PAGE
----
6. AI drives down costs

The last, but certainly not the least, advantage AI brings to the table is that it drives down costs. While financial institutions can expect an initial investment with AI, the ROI is usually worth it. And this is in terms of both time and money. Automating the risk monitoring process frees up your staff to do other important work. This, in turn, improves their productivity and consequently your profit margins. According to a study by McKinsey, AI can save the global finance industry a whopping $700 billion. It can also free up over 50% of an analyst’s time.

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It is important to note that AI is not the be-all and end-all of investment management. While it augments the process, it cannot perform the decision-making tasks that require a higher level of contextual understanding and intuition that industry experts possess. That said, it certainly makes things easier, faster, and more efficient.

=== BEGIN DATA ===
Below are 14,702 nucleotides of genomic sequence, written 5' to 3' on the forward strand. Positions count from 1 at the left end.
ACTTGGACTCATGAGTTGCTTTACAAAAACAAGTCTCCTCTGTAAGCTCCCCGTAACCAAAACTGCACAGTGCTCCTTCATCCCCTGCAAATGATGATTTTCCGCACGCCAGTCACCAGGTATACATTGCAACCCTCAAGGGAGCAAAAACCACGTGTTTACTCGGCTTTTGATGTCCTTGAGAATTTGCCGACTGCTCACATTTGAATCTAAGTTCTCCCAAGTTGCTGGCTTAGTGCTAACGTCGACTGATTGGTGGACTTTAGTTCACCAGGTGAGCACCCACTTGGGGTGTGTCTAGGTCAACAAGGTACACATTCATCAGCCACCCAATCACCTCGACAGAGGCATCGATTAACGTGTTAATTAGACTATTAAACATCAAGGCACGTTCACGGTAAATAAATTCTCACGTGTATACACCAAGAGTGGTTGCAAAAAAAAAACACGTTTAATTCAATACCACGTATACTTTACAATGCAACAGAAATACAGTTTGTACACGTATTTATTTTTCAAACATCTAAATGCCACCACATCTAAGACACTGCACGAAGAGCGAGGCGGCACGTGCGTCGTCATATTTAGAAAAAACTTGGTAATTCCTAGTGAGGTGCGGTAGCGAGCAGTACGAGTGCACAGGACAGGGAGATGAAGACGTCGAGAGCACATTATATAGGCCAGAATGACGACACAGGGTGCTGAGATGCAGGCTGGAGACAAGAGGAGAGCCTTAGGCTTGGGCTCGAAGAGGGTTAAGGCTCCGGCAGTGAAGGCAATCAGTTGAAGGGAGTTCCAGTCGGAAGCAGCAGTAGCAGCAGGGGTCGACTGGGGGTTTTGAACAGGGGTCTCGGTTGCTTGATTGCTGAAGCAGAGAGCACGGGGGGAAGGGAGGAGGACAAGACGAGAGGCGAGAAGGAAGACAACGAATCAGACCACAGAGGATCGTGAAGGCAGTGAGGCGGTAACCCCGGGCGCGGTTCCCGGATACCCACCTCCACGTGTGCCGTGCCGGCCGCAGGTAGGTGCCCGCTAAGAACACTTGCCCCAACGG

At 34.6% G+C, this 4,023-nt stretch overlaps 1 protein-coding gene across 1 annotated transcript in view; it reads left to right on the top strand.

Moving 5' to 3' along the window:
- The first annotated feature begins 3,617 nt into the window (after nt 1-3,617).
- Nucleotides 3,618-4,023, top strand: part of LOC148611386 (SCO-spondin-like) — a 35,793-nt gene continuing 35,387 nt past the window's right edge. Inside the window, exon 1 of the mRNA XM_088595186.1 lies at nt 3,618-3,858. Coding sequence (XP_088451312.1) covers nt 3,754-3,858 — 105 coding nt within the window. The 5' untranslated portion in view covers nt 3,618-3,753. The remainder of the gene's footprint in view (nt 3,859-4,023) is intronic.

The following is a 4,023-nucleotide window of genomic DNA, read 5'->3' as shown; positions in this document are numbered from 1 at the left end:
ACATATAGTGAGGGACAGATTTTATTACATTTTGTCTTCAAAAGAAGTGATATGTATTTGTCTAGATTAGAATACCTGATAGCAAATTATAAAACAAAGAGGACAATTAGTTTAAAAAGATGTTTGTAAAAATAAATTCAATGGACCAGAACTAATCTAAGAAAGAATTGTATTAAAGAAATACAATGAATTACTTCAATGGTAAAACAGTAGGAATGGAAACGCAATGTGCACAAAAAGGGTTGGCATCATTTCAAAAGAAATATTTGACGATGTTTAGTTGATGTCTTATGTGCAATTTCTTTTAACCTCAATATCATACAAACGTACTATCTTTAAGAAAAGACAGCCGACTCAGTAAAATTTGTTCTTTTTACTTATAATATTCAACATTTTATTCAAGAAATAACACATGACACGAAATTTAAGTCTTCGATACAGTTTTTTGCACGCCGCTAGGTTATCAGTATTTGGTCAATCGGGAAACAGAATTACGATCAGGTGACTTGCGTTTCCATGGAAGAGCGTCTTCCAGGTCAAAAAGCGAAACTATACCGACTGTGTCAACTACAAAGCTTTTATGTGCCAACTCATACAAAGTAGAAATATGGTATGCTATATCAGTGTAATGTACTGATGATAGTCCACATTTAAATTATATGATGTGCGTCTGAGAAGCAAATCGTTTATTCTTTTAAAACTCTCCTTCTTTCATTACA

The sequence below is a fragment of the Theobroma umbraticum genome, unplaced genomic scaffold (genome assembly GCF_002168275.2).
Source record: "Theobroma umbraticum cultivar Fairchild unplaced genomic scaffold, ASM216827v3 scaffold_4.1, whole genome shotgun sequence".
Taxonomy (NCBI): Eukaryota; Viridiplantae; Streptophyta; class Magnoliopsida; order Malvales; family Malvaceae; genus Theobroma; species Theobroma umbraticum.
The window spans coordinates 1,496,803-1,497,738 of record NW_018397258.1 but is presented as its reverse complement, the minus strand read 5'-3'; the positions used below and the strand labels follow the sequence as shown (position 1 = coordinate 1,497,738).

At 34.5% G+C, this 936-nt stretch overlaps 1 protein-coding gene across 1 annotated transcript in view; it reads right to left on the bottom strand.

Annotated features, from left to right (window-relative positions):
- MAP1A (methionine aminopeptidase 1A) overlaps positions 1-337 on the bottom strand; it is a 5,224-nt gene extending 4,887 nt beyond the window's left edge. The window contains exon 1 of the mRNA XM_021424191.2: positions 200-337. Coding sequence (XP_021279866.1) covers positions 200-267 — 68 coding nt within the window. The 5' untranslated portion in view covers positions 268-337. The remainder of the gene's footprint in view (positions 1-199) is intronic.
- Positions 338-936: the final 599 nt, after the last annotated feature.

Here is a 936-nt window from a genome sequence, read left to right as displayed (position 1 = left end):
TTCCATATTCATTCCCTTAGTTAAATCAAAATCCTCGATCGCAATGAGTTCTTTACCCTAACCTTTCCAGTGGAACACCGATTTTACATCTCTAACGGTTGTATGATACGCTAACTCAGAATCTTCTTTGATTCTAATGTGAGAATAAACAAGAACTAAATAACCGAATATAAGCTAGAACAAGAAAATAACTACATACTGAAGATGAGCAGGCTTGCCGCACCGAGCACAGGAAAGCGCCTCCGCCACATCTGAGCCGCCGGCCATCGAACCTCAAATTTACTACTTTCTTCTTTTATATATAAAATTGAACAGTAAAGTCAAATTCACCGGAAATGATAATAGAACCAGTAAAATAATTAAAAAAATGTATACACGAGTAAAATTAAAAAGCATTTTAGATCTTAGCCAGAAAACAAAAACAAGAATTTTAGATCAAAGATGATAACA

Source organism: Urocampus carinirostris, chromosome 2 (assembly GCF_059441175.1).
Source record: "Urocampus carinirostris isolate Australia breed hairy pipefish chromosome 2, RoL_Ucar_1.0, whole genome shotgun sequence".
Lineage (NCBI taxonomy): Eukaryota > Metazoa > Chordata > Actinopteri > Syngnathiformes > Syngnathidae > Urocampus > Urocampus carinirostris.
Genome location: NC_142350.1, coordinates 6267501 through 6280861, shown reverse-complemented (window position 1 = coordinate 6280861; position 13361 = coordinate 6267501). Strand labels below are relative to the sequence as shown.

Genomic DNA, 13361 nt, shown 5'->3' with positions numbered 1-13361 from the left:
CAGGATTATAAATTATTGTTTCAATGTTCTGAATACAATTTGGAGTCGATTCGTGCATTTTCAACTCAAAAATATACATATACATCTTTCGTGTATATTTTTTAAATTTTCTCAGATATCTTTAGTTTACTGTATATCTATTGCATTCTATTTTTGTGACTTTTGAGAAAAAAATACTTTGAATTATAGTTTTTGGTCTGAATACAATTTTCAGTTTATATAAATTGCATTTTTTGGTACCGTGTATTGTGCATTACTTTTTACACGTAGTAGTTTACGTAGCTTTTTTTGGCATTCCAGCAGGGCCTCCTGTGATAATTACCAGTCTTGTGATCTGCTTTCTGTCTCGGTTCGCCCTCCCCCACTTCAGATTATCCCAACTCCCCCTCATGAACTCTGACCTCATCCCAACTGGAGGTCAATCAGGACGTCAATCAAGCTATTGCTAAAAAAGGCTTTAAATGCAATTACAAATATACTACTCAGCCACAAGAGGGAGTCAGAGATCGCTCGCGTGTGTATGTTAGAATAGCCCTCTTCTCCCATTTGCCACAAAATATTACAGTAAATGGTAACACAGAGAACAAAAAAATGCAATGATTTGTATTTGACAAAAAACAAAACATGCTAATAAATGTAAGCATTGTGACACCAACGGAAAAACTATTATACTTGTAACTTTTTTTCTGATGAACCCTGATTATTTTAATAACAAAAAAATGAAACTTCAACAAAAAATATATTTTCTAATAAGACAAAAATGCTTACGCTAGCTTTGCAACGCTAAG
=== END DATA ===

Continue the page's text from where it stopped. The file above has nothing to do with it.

Investment monitoring software such as TRaiCE can give you a distinct market advantage with its ability to streamline the portfolio management process. It can analyze huge datasets in a fraction of the time it would take a team of analysts to do. Moreover, the self-learning models that TRaiCE uses continually learn from augmented data and produce risk ratings in an easy-to-understand format. You can then use these values to decide whether a customer is treading into high-risk territory or not.

If you haven’t already jumped on the AI-driven investment-management bandwagon, you should. As risk is an area that keeps evolving, so should your management of it.